Ballot issues dominate
council, school board seats also ride on Nov. 3 vote
Here we go again.
Voting is under way in this off-year general election, in which control of city councils and school boards is being decided.
But it’s the ballot issues that seem to be getting the most attention. Voters in Washington will decide whether to impose tight new limits on government spending and if the broad new rights for same-sex couples approved by state lawmakers earlier this year should stay or be repealed.
Spokane voters will decide whether a controversial Community Bill of Rights should be added to the City Charter or sent to the political landfill. Across the state line, Kootenai County voters will decide whether to increase their own taxes to pay for a new jail. Several other measures are appearing on ballots in smaller towns and cities as well.
On these pages you’ll find The Spokesman-Review’s guide to the Inland Northwest’s major races in the Nov. 3 election. We’ve also listed other contested races in smaller towns and cities across Spokane County. At stake is control of several city councils, including Spokane, Spokane Valley, Coeur d’Alene and Post Falls. All are nonpartisan races, meaning that while political parties might make endorsements in some races, the candidates declare no affiliation in their campaigns. The only exception is a Palouse race to fill the remainder of an unexpired legislative term in the Washington state House of Representatives, where two Republicans emerged from a crowded primary to challenge each other.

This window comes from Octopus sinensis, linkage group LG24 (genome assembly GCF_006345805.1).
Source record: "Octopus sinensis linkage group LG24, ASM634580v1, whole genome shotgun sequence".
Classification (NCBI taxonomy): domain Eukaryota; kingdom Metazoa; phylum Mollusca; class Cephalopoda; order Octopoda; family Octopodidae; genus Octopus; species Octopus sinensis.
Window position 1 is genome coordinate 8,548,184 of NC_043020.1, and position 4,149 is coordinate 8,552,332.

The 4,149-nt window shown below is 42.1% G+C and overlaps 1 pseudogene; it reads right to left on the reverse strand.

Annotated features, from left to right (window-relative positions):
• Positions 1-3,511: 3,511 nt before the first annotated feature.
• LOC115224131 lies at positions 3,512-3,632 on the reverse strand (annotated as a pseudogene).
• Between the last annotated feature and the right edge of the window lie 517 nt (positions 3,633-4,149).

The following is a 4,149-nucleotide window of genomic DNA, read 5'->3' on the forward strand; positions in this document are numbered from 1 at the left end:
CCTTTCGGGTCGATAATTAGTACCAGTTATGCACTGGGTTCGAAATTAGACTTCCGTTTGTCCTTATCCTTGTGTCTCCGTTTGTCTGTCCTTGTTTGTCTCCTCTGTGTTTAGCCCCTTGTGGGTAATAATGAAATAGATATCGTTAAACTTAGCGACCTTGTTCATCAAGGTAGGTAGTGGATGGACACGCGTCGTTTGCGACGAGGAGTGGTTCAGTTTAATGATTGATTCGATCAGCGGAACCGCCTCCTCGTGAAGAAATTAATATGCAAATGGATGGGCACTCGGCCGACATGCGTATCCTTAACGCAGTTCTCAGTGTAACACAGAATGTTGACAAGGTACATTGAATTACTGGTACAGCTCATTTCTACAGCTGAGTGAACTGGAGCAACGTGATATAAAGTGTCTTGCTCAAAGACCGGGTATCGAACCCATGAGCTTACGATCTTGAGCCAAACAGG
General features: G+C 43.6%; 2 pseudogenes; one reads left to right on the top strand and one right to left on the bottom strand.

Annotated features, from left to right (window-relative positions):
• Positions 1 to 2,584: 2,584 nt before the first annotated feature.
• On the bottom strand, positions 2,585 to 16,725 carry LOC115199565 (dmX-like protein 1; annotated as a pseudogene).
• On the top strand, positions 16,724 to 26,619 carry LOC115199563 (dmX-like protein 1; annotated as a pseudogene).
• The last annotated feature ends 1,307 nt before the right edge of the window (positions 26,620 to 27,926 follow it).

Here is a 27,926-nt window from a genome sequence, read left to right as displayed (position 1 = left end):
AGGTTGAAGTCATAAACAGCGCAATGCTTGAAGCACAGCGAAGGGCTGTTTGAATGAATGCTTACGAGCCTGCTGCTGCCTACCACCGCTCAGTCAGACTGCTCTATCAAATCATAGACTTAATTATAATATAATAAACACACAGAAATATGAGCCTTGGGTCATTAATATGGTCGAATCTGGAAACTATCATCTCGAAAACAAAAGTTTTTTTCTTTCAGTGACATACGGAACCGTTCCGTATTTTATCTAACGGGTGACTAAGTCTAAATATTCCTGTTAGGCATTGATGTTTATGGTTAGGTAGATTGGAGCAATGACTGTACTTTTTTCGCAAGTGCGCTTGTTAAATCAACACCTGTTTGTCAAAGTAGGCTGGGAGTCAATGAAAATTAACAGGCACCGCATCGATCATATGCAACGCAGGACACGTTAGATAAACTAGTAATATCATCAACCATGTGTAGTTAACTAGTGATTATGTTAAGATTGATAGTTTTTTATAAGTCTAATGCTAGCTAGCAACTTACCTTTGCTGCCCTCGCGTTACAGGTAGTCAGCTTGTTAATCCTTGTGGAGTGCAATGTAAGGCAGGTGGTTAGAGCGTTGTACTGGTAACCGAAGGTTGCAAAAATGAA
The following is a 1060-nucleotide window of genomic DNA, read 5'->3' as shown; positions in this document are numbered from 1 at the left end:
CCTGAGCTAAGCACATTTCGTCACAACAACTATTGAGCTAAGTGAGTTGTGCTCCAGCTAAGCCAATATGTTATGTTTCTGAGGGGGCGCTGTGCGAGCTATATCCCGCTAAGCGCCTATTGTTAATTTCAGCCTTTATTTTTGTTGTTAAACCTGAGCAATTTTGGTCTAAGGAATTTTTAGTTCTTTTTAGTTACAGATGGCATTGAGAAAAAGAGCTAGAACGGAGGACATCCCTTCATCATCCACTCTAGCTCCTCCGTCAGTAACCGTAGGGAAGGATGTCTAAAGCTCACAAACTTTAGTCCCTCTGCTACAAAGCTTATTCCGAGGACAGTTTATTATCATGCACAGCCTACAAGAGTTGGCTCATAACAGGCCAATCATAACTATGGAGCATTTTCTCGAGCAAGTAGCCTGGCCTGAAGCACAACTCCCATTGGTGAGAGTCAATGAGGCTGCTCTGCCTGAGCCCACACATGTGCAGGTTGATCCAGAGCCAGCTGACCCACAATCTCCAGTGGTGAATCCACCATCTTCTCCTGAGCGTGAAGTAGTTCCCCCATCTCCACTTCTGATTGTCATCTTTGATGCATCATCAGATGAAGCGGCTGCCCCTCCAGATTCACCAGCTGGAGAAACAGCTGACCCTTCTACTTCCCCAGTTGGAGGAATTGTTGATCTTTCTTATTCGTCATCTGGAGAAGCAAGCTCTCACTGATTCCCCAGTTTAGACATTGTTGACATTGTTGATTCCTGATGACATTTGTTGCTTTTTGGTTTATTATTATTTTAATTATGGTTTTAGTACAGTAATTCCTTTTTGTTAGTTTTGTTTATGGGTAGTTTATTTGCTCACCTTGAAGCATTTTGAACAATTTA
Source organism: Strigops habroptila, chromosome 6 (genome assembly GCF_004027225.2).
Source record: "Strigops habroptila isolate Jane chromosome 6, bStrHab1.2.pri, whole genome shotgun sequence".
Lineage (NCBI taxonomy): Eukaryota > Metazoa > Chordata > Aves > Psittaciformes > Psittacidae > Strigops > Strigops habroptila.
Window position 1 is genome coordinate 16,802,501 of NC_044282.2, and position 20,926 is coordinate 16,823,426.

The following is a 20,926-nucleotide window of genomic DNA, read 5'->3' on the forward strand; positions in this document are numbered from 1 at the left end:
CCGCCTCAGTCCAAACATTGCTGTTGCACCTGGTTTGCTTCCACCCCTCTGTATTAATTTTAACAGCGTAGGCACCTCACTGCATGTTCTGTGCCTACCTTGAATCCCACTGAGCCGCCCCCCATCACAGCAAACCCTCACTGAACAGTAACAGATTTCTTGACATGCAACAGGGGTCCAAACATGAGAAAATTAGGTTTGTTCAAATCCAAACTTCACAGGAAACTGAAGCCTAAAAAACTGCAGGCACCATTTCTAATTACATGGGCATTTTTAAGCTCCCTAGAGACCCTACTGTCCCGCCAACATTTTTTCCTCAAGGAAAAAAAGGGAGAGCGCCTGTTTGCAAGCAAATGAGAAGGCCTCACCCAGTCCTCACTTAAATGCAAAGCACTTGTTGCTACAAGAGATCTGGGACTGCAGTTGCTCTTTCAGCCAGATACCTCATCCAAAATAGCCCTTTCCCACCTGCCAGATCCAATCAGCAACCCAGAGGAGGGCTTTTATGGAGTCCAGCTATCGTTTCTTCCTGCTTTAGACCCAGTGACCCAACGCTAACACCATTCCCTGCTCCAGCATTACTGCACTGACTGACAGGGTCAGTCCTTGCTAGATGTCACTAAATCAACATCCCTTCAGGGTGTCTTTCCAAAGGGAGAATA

Ballots most be postmarked by Nov. 3 to be counted in Washington. Ballots also can be taken directly to the Spokane County Elections Division, 1033 W. Gardner Ave. in Spokane, or left at dropoff boxes at all Spokane-area libraries. If you need assistance casting your ballot independently, six voter service stations will be open Election Day in various parts of Spokane County.
In Idaho, polls will be open until 8 p.m. on Election Day.
Watch spokesman.com for breaking news and results on Election Day, and get complete coverage in the next morning’s Spokesman-Review.